The seminar project paper must be uploaded in Absalon before the presentations, as the opponents and the other seminar participants have to read and comment on the paper. It is important that you upload a paper that is so finalized as possible due to the fact that the value of feedback and comments at the presentation is strongly associated with the skill level of the seminar paper.
After the presentations, you can with a few corrections improve the seminar paper by including the feedback and comments emerged during the presentations. It is NOT intended that you rewrite or begin the writing of the full project AFTER the presentation has taken place.
Some examples of literature:
Ashraf, Nava, Natalie Bau, Nathan Nunn, and Alessandra Voena. 2019. Bride Price and Female Education. Journal of Political Economy 128 (2): 591–641.
Atkin, David. 2016. The Caloric Costs of Culture: Evidence from Indian Migrants. American Economic Review 106 (4): 1144–81.
Bai, Jie, Seema Jayachandran, Edmund J. Malesky, and Benjamin A. Olken. 2019. Firm Growth and Corruption: Empirical Evidence from Vietnam. The Economic Journal 129 (618): 651–677.
Bandiera, Oriana, Robin Burgess, Narayan Das, Selim Gulesci, Imran Rasul, and Munshi Sulaiman. 2017. Labor Markets and Poverty in Village Economies. The Quarterly Journal of Economics 132 (2): 811–870.
Bellemare, Marc F., Johanna Fajardo-Gonzalez, and Seth R. Gitter. 2018. Foods and Fads: The Welfare Impacts of Rising Quinoa Prices in Peru. World Development 112 (December): 163–179.
Heath, Rachel, and A. Mushfiq Mobarak. 2015. Manufacturing Growth and the Lives of Bangladeshi Women. Journal of Development Economics 115 (July): 1–15.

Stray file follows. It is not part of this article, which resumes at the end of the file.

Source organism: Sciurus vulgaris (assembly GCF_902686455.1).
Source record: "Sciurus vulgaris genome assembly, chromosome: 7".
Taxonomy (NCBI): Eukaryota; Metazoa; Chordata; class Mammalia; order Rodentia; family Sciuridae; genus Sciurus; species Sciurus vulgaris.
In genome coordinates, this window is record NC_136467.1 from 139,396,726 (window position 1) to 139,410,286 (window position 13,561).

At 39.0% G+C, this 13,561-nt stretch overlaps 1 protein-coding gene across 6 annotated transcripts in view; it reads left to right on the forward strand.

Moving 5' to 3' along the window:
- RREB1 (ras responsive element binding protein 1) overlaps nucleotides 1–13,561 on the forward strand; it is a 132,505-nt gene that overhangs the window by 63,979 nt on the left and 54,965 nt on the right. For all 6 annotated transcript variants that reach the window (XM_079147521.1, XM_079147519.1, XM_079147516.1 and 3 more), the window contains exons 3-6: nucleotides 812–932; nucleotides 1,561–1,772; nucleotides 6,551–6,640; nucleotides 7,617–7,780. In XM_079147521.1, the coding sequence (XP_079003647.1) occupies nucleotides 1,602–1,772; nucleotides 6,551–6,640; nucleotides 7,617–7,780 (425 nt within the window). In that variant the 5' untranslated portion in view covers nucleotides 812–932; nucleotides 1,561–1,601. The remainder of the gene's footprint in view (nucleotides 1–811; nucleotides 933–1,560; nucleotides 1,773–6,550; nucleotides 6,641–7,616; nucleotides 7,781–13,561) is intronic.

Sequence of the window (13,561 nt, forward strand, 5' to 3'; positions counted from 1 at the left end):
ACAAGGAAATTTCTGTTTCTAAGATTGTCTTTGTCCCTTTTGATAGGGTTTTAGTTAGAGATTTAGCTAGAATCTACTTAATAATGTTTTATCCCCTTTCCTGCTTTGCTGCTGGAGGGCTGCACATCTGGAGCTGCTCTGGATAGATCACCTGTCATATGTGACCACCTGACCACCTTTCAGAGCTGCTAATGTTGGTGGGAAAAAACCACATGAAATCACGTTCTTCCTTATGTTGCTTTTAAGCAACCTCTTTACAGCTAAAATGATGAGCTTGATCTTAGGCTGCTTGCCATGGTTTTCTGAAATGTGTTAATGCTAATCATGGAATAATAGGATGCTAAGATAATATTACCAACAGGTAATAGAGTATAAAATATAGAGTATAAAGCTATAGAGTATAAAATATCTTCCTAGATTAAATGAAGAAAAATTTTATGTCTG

Kabeer, Naila, and Hugh Waddington. 2015. Economic Impacts of Conditional Cash Transfer Programmes: A Systematic Review and Meta-Analysis. Journal of Development Effectiveness 7 (3): 290–303.
La Ferrara, Eliana, Alberto Chong, and Suzanne Duryea. 2012. Soap Operas and Fertility: Evidence from Brazil. American Economic Journal: Applied Economics 4 (4): 1–31.
McCaig, Brian, and Nina Pavcnik. 2018. Export Markets and Labor Allocation in a Low-Income Country. American Economic Review 108 (7): 1899–1941.
Note: More specific papers will be suggested once the students have decided the topic of their seminar paper.
For the empirical analysis:
Cameron, A. Colin, and Pravin K. Trivedi. 2010. Microeconometrics Using Stata: Revised Edition. 2nd Edition. College Station, Tex: Stata Press.
Deaton, Angus S. 2019. The Analysis of Household Surveys: A Microeconometric Approach to Development Policy. Washington, DC: World Bank.
Wooldridge, Jeffrey M. 2010. Econometric Analysis of Cross Section and Panel Data. second edition. Cambridge, Mass: The MIT Press.
Before taking the seminar, students would benefit from taking
Development Economics and Econometrics I and II or Applied
Econometric Policy Evaluation.
Students will also benefit from previous or concurrent participation in courses on Advanced Development Economics – Micro Aspects and Advanced Development Economics – Macro Aspects.
Relation to subjects and courses: Development Economics (BSc), Advanced Development Economics – Micro Aspects (MSc), Advanced Development Economics – Macro Aspects (MSc)
BSc in Economics or similar